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Old 10th February 2010, 07:01 AM   #5
Shaun is offline Shaun  South Africa
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Quote:
Originally Posted by gto127 View Post
Would you happen to know any probable high failure parts I could check before firing it up?
First thing is to know what caused the amp to go faulty in the first place, of course. The only time I have experienced new transistors blowing up at startup was when they were counterfeit devices. It might help to ask the retailer why their transistors are from so many different batches; it's not a good indication.

Sound advice given so far...
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Old 10th February 2010, 05:42 PM   #6
gto127 is offline gto127  United States
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The symptoms before amp failure according to the original owner was that the right side had been running much hotter that the left for about a year then finally one day just went out. I sure wasn't crazy about the transistors being so mismatched. Using a diode check they measured slightly different from each other more than I think should be normal. example one measured .456 another .6. These were out of circut measurement before replacing them. I wish some of the better retailers such as digikey & mouser still carried these items. I'm going to have to borry a friends higher amp variac before going any further with the repair. Mine only goes to 5 amps. Thanks for all advice so far.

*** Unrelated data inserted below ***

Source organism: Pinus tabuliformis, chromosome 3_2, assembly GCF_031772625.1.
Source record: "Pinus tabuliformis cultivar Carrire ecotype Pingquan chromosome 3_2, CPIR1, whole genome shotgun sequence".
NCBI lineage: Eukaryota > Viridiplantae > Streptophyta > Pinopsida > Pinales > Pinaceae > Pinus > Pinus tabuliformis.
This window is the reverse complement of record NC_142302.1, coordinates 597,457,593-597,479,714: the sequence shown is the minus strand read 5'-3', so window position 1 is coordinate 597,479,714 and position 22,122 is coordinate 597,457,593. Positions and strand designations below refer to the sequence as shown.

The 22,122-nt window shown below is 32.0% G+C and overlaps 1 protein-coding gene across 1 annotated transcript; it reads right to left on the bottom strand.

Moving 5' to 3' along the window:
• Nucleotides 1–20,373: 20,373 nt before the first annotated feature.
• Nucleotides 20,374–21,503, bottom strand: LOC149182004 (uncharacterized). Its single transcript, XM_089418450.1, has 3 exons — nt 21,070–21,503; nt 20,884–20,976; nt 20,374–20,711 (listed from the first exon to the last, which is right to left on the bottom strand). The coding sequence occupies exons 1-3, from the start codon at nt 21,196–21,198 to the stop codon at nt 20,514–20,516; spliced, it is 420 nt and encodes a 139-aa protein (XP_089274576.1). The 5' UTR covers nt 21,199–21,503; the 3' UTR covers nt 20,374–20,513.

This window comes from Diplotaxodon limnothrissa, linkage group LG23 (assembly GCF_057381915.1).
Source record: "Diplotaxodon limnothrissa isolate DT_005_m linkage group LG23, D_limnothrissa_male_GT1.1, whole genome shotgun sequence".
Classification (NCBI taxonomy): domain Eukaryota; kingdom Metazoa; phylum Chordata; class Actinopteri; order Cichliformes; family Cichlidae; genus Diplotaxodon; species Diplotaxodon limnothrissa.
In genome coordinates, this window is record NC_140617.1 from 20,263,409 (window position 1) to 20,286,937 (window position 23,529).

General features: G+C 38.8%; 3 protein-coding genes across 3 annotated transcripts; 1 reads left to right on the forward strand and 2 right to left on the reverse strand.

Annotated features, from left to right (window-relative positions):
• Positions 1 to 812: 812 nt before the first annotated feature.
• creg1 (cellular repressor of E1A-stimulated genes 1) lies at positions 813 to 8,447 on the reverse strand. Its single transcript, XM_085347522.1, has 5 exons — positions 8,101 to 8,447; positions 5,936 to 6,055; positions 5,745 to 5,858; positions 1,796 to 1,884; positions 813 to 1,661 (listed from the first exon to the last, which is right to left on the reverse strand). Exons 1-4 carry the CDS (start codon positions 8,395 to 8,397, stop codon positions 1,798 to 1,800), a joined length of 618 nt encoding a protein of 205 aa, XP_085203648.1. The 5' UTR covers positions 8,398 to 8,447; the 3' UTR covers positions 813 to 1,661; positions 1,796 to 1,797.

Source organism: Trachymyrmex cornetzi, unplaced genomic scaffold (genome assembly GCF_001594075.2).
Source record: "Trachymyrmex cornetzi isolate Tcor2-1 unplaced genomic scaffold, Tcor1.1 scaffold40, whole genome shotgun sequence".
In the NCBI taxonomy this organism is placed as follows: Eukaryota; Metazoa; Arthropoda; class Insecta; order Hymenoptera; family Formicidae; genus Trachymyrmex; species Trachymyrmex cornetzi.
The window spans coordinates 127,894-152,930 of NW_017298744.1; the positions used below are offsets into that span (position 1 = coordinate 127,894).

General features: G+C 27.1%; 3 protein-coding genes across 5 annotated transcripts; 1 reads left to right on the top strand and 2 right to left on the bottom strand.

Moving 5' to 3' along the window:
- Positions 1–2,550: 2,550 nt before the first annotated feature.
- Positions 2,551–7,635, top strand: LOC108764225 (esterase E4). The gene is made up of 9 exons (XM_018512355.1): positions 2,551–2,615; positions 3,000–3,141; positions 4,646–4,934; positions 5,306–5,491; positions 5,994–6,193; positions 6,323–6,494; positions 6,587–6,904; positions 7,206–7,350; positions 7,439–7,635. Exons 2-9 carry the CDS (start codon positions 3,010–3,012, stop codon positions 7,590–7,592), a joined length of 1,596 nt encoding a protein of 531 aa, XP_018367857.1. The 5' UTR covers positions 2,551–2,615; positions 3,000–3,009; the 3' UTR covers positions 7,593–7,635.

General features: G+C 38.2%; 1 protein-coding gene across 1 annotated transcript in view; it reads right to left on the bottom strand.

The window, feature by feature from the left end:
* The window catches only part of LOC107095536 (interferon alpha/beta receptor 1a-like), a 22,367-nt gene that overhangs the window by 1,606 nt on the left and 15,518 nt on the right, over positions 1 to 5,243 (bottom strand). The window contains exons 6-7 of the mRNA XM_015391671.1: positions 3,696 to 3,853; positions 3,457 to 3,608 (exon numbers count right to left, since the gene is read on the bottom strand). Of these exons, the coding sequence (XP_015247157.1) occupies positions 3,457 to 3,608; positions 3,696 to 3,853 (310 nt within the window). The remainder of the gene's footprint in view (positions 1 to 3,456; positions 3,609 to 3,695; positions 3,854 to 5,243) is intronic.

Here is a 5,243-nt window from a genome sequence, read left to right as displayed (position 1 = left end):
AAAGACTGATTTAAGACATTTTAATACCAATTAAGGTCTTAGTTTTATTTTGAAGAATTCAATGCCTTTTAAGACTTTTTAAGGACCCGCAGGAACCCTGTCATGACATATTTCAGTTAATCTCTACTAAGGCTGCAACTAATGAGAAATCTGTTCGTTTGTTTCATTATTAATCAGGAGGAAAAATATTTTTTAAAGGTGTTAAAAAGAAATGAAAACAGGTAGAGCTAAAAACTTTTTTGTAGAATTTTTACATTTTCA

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Old 10th February 2010, 06:13 PM   #7
Shaun is offline Shaun  South Africa
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Perhaps you could look at the bias circuit. "Running hot" suggests that it could have been faulty or incorrectly set before it failed.
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Old 10th February 2010, 07:42 PM   #8
anatech is offline anatech  Canada
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Hi gto127,
The diode test tells you exactly zero - sorry. At worst, it misleads you. There are ways to test transistors that have been discussed many times before here. You need a transistor tester that is accurate and reliable, I would recommend something like a Heathkit IT-18. It's my best friend and I have 5 others. The IT-18 lives on my bench and I have a spare I bought last year I think. The one I'm using I bought new - way back when ...

Failing that, you can easily built a jig that will allow you to make the measurements you require. It's easy enough to do, but a bit less convenient than a dedicated meter. The beta test on many digital meters is not something I trust, I almost never use it when I'm using a meter that has that function.

You need to know beta for matching transistors, you can also measure across each emitter resistor when it's all installed to see how close they match. These are about 1 ohm in a Stasis design. No problem.

There are questions I have as to why you are trying to repair a high powered amplifier by yourself when you don't understand how to even match outputs, or know what the proper substitution for them would be. It's too nice an amp to learn on, and I'm not convinced you can make a proper repair, I might be wrong here and I hope I am.

What are you using for a meter? 'Scope?

BTW, your 5 ampere variac is enough to run this amp up for testing and bias set.

-Chris